-2
$\begingroup$

Consider the following system of linear equations in variables $x_1, x_2, x_3,$ where $a,b$ are some fixed real numbers.

$$x_1+x_2-x_3 = 1$$

$$2x_1+x_3 = 1$$

$$x_1-ax_2 + 2x_3 = b$$

Find the values of $a,b$ for which the system has: (i) infinitely many solutions, (ii) exactly one solution, (iii) no solutions.

Does anyone have an, idea of how I should approach this exercise. I tried to reduce the matrix.

$\endgroup$
  • $\begingroup$ For the infinitely many solutions, a would be 1, and b would be 0. When you use elimination method by multiplying the second equation by $-1$, and add all the left sides together, and the right sides together, you are left with $(1-a)x_2=b$, which when you have $a=1, b=0$, produces result $0=0$, which leads to infinite solutions. $\endgroup$ – KKZiomek Nov 25 '16 at 5:14
0
$\begingroup$

From: $2x_1+x_3=1$

Subtract: $x_1+x_2-x_3=1$

Obtain: $x_1-x_2+2x_3=0$


From: $x_1-ax_2+2x_3=b$

Subtract: $x_1-x_2+2x_3=0$

Obtain: $(1-a)x_2=b$


Conclude:

  • $(a=1)\wedge(b=0)\implies0=0\implies\infty$ solutions
  • $(a=1)\wedge(b\neq0)\implies0\neq0\implies0$ solutions
  • $(a\neq1)\implies x_2=b/(1-a)\implies1$ solution
$\endgroup$
  • $\begingroup$ Hey barak manos, Thank you very much. If you please could show me what you mean by From, subtract and obtaion. And maybe give a litte words on theory so I can leran it. :) $\endgroup$ – Mohamed Rasul Nov 26 '16 at 5:46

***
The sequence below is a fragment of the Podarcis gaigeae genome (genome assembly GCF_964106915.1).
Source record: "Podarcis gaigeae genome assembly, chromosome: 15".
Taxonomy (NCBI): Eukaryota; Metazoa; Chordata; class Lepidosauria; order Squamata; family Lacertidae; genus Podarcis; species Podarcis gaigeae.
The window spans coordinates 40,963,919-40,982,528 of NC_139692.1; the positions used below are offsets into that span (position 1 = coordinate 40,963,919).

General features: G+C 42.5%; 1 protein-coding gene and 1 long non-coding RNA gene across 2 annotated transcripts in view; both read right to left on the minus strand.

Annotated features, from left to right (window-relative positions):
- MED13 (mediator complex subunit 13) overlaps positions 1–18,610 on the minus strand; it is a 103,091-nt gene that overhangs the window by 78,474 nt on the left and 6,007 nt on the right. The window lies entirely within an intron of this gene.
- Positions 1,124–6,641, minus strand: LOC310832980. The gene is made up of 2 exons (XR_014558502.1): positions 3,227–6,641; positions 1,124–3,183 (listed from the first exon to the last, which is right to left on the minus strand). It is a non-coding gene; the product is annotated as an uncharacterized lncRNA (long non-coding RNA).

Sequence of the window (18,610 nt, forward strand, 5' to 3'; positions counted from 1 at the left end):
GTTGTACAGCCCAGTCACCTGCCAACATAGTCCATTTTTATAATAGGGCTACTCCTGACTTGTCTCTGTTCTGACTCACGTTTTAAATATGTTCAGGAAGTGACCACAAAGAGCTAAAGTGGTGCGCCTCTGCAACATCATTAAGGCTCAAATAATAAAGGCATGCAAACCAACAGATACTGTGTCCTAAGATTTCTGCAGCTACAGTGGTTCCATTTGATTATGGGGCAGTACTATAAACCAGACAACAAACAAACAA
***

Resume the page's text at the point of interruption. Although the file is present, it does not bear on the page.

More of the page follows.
• $\begingroup$ @MohamedRasul: You're welcome. For example: Take the LHS of the first equation ($2x_1+x_3$), and subtract from it the LHS of the second equation ($x_1+x_2-x_3$). Take the RHS of the first equation ($1$), and subtract from it the RHS of the second equation ($1$). What you get is $x_1-x_2+2x_3=0$. $\endgroup$ – barak manos Nov 26 '16 at 8:09
  • $\begingroup$ @MohamedRasul: You're welcome. Feel free to accept the answer by clicking on the V next to it :) $\endgroup$ – barak manos Nov 29 '16 at 11:55

Your Answer

By clicking “Post Your Answer”, you agree to our terms of service, privacy policy and cookie policy

Not the answer you're looking for? Browse other questions tagged or ask your own question.